On August 12, 1859, Edward Burr Craig was born in Giles County, Tennessee. He was the son of William Jackson and Virginia Beissean Abernathy Craig. Treasurer Craig attended a private school conducted by Col. Alfred Abernathy, in Giles County until he was fifteen years old, and then finished his education at Webb’s college. He married Mary Adams Crockett from Memphis, Tennessee on February 15, 1882. Eventually, the couple had five children. Their names were William C., Edward B., Mary R., Caroule A., and Hattie C.
In 1881, Treasurer Craig was employed with the People’s National Bank of Pulaski. He was engaged as an assistant cashier, and after filling that position for a few years, he was promoted to cashier.
In 1893, he was chosen to be the State Treasurer of Tennessee. He held the office for four terms of two years each. While serving as State Treasurer, he developed the sinking fund law to help pay off the bonded debt of the state. Under this law more than five million dollars of the bonded debt was paid before the maturity of the bonds.
After his service as the State Treasurer ended, Treasurer Craig was made treasurer of the Virginia Iron, Coke and Coal Company with headquarters in Bristol, Tennessee. Then in 1902 he made a career change and was employed at the Volunteer State Life Insurance Company headquartered in Chattanooga, Tennessee. By 1903, he became the vice president and general manager of the insurance company.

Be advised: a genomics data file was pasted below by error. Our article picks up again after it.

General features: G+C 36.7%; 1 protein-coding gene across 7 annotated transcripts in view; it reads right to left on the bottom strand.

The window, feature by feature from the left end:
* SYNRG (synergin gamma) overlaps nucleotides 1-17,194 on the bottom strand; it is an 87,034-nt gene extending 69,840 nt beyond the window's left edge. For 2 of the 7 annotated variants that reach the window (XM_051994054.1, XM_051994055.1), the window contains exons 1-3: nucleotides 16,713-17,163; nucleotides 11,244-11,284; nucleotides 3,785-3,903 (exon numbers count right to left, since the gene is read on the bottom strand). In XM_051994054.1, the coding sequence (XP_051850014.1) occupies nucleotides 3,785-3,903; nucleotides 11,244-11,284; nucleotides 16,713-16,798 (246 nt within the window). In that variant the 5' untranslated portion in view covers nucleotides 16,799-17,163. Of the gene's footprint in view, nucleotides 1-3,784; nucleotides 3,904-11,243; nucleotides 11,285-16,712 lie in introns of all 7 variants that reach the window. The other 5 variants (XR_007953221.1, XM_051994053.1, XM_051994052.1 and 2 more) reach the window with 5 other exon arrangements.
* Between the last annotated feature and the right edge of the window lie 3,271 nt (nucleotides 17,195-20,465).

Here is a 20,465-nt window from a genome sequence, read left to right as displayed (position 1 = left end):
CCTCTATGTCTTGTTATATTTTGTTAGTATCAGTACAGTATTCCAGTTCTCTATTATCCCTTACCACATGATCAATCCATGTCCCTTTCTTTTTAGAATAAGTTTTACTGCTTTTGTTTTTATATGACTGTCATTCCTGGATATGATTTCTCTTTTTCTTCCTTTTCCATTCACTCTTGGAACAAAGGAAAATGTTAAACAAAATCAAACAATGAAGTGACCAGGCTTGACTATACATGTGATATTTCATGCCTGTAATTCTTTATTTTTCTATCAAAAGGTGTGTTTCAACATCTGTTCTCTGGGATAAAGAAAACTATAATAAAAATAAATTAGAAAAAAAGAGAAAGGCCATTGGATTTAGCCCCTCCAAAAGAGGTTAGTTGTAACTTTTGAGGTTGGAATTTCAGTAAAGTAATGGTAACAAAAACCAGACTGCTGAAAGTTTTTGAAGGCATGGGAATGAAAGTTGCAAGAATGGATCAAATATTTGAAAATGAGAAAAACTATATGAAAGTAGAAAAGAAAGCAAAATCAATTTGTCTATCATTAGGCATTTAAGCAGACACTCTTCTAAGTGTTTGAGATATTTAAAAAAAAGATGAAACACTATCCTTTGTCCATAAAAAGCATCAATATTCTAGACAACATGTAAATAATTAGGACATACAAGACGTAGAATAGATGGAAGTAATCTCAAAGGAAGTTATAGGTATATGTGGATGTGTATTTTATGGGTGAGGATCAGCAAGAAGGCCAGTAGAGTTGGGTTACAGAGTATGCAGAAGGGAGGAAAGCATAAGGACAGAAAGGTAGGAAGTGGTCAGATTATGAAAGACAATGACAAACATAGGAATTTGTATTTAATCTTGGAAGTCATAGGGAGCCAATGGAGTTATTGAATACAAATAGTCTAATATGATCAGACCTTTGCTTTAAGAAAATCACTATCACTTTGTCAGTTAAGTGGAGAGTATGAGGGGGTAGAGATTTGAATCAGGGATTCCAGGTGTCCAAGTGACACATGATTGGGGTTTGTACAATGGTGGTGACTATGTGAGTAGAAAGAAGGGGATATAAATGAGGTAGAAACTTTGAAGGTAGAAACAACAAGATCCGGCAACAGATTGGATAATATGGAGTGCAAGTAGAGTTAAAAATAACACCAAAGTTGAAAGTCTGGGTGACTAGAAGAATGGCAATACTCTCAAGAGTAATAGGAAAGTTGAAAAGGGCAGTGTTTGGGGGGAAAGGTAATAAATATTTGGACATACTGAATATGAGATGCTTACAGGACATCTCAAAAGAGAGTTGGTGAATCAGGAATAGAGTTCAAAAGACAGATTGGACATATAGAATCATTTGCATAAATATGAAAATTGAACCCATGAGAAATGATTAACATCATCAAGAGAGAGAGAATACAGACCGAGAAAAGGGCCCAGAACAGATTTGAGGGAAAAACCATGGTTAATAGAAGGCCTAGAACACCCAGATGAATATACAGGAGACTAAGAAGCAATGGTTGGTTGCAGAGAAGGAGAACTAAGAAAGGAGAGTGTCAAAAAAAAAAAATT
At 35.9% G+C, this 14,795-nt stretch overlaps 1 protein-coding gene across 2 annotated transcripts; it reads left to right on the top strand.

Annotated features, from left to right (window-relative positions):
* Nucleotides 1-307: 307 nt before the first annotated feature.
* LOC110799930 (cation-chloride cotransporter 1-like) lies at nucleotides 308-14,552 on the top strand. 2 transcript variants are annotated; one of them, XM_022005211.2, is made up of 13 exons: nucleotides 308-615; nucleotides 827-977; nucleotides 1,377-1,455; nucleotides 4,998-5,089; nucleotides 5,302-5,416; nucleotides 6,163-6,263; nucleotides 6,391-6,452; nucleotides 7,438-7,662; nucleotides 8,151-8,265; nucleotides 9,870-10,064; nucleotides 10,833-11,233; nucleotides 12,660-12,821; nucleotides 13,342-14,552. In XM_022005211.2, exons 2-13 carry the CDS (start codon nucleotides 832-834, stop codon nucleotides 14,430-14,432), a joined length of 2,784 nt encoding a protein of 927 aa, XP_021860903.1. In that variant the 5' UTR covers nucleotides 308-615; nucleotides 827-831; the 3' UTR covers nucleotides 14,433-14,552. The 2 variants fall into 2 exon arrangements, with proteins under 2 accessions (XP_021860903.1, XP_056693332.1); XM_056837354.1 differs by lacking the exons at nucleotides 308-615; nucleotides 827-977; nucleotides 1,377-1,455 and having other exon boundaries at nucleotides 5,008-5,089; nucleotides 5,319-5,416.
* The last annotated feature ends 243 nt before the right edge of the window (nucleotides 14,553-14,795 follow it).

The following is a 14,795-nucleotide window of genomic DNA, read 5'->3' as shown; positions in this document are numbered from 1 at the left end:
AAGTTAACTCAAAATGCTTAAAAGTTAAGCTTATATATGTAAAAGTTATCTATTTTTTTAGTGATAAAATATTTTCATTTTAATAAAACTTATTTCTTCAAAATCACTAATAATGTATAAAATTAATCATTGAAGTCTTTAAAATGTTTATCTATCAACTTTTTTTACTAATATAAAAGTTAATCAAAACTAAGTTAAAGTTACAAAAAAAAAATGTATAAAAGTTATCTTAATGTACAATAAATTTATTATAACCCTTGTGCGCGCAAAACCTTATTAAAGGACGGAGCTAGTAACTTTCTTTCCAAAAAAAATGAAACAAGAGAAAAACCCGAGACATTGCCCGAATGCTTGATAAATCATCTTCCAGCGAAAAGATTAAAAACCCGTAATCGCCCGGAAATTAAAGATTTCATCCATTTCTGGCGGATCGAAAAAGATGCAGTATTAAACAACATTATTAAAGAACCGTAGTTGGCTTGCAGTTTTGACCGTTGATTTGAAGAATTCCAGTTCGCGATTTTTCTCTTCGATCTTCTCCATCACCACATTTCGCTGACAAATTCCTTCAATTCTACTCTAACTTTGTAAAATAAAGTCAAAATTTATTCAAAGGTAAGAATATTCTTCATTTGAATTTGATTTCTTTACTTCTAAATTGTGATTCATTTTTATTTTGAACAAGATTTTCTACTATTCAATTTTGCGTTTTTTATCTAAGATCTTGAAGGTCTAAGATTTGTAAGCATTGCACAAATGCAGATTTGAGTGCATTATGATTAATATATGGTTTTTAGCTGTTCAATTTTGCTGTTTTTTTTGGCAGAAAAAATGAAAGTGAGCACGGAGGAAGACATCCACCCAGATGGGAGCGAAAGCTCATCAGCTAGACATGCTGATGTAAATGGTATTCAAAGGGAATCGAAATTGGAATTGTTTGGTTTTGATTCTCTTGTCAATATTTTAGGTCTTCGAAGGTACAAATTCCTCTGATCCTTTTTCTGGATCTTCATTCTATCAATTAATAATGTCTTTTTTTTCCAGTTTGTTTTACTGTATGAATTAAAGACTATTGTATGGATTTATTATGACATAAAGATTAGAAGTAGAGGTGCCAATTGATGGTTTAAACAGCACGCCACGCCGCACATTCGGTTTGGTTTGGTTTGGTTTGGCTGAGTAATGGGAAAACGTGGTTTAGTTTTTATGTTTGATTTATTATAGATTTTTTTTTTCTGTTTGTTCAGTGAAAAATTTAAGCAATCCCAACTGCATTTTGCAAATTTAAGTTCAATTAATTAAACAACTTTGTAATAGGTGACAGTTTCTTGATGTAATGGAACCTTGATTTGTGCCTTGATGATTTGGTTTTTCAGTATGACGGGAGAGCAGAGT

In 1913, Treasurer Craig was appointed by President Grover Cleveland as internal revenue collector for Middle Tennessee and served in that position for eight years. After serving as internal revenue collector, he joined the National Life and Accident Insurance Company. During his time at the National Life and Accident Insurance Company he served as the company’s vice president, while his brother C.A. Craig served as the company’s president.
Treasurer Craig died on July 18, 1925, at the age of 66. A portrait of Treasurer Craig currently hangs in the office of the State Treasurer in the State Capitol, having been donated to the Tennessee State Museum by Treasurer Craig’s family.
Reference: “Edward Burr Craig,” Tennessee Death Records, 1908-1959, Tennessee State Library & Archives, Nashville, Tennessee; “Last Rites for E.B. Craig Will Be Held Monday,” Nashville Tennessean, 19 July 1925; Judge John Allison, Notable Men of Tennessee: Personal and Genealogical, Vol. I (Atlanta, GA: Southern Historical Association, 1905), 202-203; Tennessee, the Volunteer State, 1769-1923, Vol. II (Chicago: The S.J. Clarke Publishing Company, 1923), 519-520; “E.B. Craig,” Tennessee State Marriages, 1780-2002 Tennessee State Library and Archives, Nashville, Tennessee.